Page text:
While most Canadians are well aware of Special Olympics, the highly respected global organization that promotes sport and healthy activity for children and adults with intellectual disabilities, some may be surprised to learn of the important role that Canadians played in its creation. Back the 1960’s, test results of children with intellectual disabilities revealed that these children were half as fit as their peers without intellectual disabilities, leading experts to conclude that low fitness levels were likely tied to intellectual ability. It was then that a Canadian, Dr. Frank Hayden, a member of the faculty at Western University in London, Ontario, questioned that assumption by launching a research study to measure the impact of physical activity on disabled children. To do so, he designed and built programs for children with intellectual disabilities and began to look for ways to create a national sport program for people with intellectual disabilities. Through rigorous scientific method, Dr. Hayden proved that it was simply a lack of opportunity to participate, not lack of ability, that prevented children with IDs from fully participating in play and recreation. His work soon attracted the attention of Eunice Kennedy Shriver, the Patron of the Kennedy Foundation, and inspired the first international Special Olympics Summer Games in Chicago in 1968.

With Canada’s participation at that event assured, Dr. Hayden was able to recruit Harry “Red” Foster, a well-respected Canadian broadcaster, humanitarian, and businessman to the cause and soon after, Mr. Foster began driving the Special Olympics movement in Canada. One year later, in 1969, the first Canadian Special Olympics event was hosted in Toronto. From these Canadian roots, Special Olympics has grown considerably and is now the largest sports organization for children and adults with intellectual disabilities. The Special Olympics movement provides coaching, training, youth and health programs, and competitions for more than five million athletes and Unified Sports partners in one hundred and seventy two countries, including 4,800 athletes with intellectual disabilities of all ages in 55 communities here in B.C. Today, there are twelve Special Olympics chapters in Canada representing ten provinces and two territories, and more than one hundred athletes will represent Canada at the 2019 Special Olympics World Sumer Games March 14 to 21 in Abu Dhabi, United Arab Emirates. In June 2018, Special Olympics reached its fiftieth year and with that, it has been reaching out to communities and stakeholders to thank them for the support they have received over the years.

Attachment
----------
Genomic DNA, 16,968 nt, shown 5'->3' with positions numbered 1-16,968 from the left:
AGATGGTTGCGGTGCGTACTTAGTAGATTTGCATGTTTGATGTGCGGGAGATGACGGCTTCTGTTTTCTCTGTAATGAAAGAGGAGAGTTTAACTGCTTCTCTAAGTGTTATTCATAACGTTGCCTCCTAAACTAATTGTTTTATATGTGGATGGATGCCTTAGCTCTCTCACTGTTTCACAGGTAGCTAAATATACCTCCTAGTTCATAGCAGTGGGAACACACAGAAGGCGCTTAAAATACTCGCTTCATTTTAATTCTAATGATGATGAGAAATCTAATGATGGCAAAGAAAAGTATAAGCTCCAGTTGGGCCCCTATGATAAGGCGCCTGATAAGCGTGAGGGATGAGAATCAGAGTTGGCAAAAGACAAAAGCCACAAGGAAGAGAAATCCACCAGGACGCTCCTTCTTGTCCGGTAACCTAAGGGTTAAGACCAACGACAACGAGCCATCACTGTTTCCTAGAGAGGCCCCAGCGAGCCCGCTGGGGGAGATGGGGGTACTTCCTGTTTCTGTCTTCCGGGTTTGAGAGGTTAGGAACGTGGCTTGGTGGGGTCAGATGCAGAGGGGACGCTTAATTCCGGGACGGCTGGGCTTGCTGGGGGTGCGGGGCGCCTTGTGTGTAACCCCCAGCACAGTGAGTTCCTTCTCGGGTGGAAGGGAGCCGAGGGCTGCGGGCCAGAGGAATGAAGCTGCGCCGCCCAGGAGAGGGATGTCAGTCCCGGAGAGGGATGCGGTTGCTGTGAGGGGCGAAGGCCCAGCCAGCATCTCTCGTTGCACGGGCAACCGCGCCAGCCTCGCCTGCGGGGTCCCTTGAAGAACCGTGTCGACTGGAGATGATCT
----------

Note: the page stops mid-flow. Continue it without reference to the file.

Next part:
Special Olympics British Columbia (SOBC) is one of the most dynamic and well-respected chapters in the country and its importance to people and communities in the Province was front of mind twenty years ago, when Pacific Coastal President Quentin Smith reached out to SOBC to ask how he could help. Since that time, the relationship between the two organizations has become close and the airline provides flights for coaches, athletes, and officials, and helps with ongoing fundraising efforts throughout the year. Over the past twenty years Pacific Coastal Airlines is proud to have received several awards of recognition for its support of Special Olympics British Columbia including the Queen Elizabeth II Diamond Jubilee Medal (2012). Most recently, the airline was inducted into the Special Olympics BC Hall of Fame on January 24, 2019 and, in his speech bestowing the award to Pacific Coastal Airlines, Special Olympics British Columbia President Dan Howe said, “It is with great honour and pleasure that I announce today that Pacific Coastal Airlines has been inducted into the Special Olympics BC Hall of Fame. This is in recognition of the immense impact you have had on enhancing the lives of individuals through sport. We couldn’t be prouder to count you as our friend. We hope that all those associated with Pacific Coastal Airlines take great pride in the message you send and the support you give by supporting Special Olympics.”

For information about how to volunteer or make a donation, please visit Special Olympics British Columbia.

Story by Kevin Boothroyd.

Photos, left to right…
Image 1:  Dan Howe (second from left), President & CEO of SOBC; Quentin Smith (third from left) President, Pacific Coastal Airlines. Photo credit: Jodie Sanheim
Image 2: Frank Hayden and children from the 1960s (predating Special Olympics BC)
Images 3 & 4: From recent SOBC events.
Images 2 to 4 provided by SOBC.
Image 5: Dan Howe & Quentin Smith